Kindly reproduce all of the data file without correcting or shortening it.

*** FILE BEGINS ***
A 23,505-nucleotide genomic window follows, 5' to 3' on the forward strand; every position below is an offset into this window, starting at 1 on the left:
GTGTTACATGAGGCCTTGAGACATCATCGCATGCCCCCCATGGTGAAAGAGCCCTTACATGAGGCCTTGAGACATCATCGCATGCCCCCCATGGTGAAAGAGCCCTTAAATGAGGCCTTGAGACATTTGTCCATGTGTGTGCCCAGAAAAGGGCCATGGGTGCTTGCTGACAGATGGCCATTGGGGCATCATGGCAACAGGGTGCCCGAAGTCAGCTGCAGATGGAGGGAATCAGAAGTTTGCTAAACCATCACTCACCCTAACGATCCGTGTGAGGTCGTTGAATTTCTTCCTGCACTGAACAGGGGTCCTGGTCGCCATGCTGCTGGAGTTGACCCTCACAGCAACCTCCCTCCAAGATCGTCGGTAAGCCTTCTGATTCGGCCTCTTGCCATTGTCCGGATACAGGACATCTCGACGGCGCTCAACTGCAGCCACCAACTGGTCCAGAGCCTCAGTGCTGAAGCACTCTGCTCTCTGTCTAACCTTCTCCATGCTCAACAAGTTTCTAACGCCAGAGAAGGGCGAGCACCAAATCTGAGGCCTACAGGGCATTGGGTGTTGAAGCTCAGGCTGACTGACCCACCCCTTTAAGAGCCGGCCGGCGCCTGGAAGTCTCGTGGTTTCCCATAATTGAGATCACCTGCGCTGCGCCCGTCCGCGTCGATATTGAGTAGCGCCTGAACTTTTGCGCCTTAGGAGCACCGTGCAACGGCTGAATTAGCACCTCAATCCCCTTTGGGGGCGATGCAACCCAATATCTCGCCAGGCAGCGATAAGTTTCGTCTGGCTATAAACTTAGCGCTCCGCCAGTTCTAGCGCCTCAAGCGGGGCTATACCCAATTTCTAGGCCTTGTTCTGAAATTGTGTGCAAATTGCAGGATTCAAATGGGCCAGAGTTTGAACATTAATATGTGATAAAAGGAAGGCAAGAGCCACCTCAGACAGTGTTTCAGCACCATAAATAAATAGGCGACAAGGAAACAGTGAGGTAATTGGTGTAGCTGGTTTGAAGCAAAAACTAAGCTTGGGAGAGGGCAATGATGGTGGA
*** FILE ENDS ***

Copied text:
A 23,505-nucleotide genomic window follows, 5' to 3' on the forward strand; every position below is an offset into this window, starting at 1 on the left:
GTGTTACATGAGGCCTTGAGACATCATCGCATGCCCCCCATGGTGAAAGAGCCCTTACATGAGGCCTTGAGACATCATCGCATGCCCCCCATGGTGAAAGAGCCCTTAAATGAGGCCTTGAGACATTTGTCCATGTGTGTGCCCAGAAAAGGGCCATGGGTGCTTGCTGACAGATGGCCATTGGGGCATCATGGCAACAGGGTGCCCGAAGTCAGCTGCAGATGGAGGGAATCAGAAGTTTGCTAAACCATCACTCACCCTAACGATCCGTGTGAGGTCGTTGAATTTCTTCCTGCACTGAACAGGGGTCCTGGTCGCCATGCTGCTGGAGTTGACCCTCACAGCAACCTCCCTCCAAGATCGTCGGTAAGCCTTCTGATTCGGCCTCTTGCCATTGTCCGGATACAGGACATCTCGACGGCGCTCAACTGCAGCCACCAACTGGTCCAGAGCCTCAGTGCTGAAGCACTCTGCTCTCTGTCTAACCTTCTCCATGCTCAACAAGTTTCTAACGCCAGAGAAGGGCGAGCACCAAATCTGAGGCCTACAGGGCATTGGGTGTTGAAGCTCAGGCTGACTGACCCACCCCTTTAAGAGCCGGCCGGCGCCTGGAAGTCTCGTGGTTTCCCATAATTGAGATCACCTGCGCTGCGCCCGTCCGCGTCGATATTGAGTAGCGCCTGAACTTTTGCGCCTTAGGAGCACCGTGCAACGGCTGAATTAGCACCTCAATCCCCTTTGGGGGCGATGCAACCCAATATCTCGCCAGGCAGCGATAAGTTTCGTCTGGCTATAAACTTAGCGCTCCGCCAGTTCTAGCGCCTCAAGCGGGGCTATACCCAATTTCTAGGCCTTGTTCTGAAATTGTGTGCAAATTGCAGGATTCAAATGGGCCAGAGTTTGAACATTAATATGTGATAAAAGGAAGGCAAGAGCCACCTCAGACAGTGTTTCAGCACCATAAATAAATAGGCGACAAGGAAACAGTGAGGTAATTGGTGTAGCTGGTTTGAAGCAAAAACTAAGCTTGGGAGAGGGCAATGATGGTGGA